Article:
To do that will require a 3/8-cent sales tax.  At its full level, that would bring in an estimated $1.2 million annually. That, combined with savings and the potential for a portion of the county’s federal American Rescue Plan funding, will determine the size facility that can be built. The county hopes to more than double the size of the existing jail while combining law enforcement offices under one roof to increase efficiency.

 

How big will the proposed jail/sheriff’s facility be and how much will it cost?

 

The amount of revenue available, combined with construction costs and anticipated operating costs, will determine this. The county expects those to allow for construction of a 120-bed facility  – more than double the capacity of the existing 52-bed jail. It would also include offices for sheriff, jail, detective and road deputy personnel, as well as support staff, combining those operations under one roof for efficiency of operation. Total project cost is estimated at $15-18 million.

The county is working closely with architects now to design a facility that:

  • enables the county to retire the existing inefficient, undersized and inadequately built 1984 jail;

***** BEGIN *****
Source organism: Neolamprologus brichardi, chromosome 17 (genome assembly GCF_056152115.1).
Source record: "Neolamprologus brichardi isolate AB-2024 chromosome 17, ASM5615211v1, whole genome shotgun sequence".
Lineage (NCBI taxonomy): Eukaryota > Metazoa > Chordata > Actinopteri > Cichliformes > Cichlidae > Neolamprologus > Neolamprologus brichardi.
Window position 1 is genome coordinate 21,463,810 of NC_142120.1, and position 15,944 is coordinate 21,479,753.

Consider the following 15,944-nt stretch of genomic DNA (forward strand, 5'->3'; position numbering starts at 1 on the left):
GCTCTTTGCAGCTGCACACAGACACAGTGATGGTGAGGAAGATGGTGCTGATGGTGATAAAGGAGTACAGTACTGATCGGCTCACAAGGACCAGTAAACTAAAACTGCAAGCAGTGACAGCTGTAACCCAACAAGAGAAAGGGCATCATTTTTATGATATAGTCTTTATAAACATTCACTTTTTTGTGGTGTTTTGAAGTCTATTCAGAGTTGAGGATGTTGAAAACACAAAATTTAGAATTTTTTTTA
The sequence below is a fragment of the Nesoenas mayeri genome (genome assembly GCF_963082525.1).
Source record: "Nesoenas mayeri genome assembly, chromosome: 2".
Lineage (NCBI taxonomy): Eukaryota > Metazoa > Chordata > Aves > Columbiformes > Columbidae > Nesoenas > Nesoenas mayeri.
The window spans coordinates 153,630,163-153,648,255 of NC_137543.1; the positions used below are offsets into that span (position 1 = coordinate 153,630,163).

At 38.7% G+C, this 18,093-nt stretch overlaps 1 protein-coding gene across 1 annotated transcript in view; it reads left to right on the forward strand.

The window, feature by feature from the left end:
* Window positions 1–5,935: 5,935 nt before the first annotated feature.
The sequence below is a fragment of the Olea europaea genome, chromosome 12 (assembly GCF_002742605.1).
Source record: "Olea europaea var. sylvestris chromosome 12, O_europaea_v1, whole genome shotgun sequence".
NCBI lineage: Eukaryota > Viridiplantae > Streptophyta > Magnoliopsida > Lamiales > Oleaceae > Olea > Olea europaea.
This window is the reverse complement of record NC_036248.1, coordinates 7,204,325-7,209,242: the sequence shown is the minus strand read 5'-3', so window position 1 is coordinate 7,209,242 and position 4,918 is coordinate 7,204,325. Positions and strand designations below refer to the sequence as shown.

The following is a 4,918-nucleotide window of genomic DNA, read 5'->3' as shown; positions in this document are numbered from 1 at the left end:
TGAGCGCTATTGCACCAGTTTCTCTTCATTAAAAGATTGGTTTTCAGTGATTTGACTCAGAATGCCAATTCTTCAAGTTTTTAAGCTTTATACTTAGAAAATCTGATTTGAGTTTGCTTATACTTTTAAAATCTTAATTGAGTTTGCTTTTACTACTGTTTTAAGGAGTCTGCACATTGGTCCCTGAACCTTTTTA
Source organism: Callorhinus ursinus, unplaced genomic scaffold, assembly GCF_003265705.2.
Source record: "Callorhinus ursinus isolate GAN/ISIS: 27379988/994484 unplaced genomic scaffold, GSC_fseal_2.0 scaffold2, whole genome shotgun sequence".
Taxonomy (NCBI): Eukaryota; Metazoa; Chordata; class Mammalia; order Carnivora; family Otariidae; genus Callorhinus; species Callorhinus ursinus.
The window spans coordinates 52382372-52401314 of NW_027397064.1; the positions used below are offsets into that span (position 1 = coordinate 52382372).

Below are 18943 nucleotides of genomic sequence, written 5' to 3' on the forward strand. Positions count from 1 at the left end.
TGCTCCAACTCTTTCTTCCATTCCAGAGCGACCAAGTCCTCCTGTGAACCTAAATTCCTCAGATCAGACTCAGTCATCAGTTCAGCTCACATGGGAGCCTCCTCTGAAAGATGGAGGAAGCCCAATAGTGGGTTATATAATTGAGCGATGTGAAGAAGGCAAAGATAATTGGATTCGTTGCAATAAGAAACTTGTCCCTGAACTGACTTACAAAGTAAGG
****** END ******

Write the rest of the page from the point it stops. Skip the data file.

• allows it to house as many inmates as possible;

  • improves safety and security;

  • improves staffing efficiencies;

  • and allows for expansion.

 

The site and design should be able to accommodate two 96-bed expansions.

What will this cost me?

A 3/8-cent sales tax would add just over a third of a cent to the cost of a dollar candy bar. For $20 worth of supplies at a store, it would add seven and a half cents.

What the new facility will do – and what it won’t do.

 

While the county expects funding to more than double the cell space, it won’t resolve all the issues related to boarding prisoners in other counties. A big part of this is the corrections requirements related to classification of prisoners and the trend toward more female prisoners, more prisoners being held for violent crimes, and the length of time they are held as their cases work their way through the court system.  A single crime can impact our numbers, as in a current murder case involving numerous defendants who must be separated.

If projections of potential bed space needs in 20 years prove accurate, Lawrence County will need to expand in the future. But the design will make those expansions easier and more affordable – something the existing jail does not allow. The site and design should allow two 96-bed expansions in the decades to come.

The new facility should also:

  • provide a safer, more secure environment for staff and inmates alike;

  • be designed for efficient use of staff, which is crucial in this difficult labor market;

  • provide more pandemic-related safeguards;

  • bring law enforcement services under one roof rather than spread among three buildings, allowing for other efficiencies; and

  • provide ample room for expansion.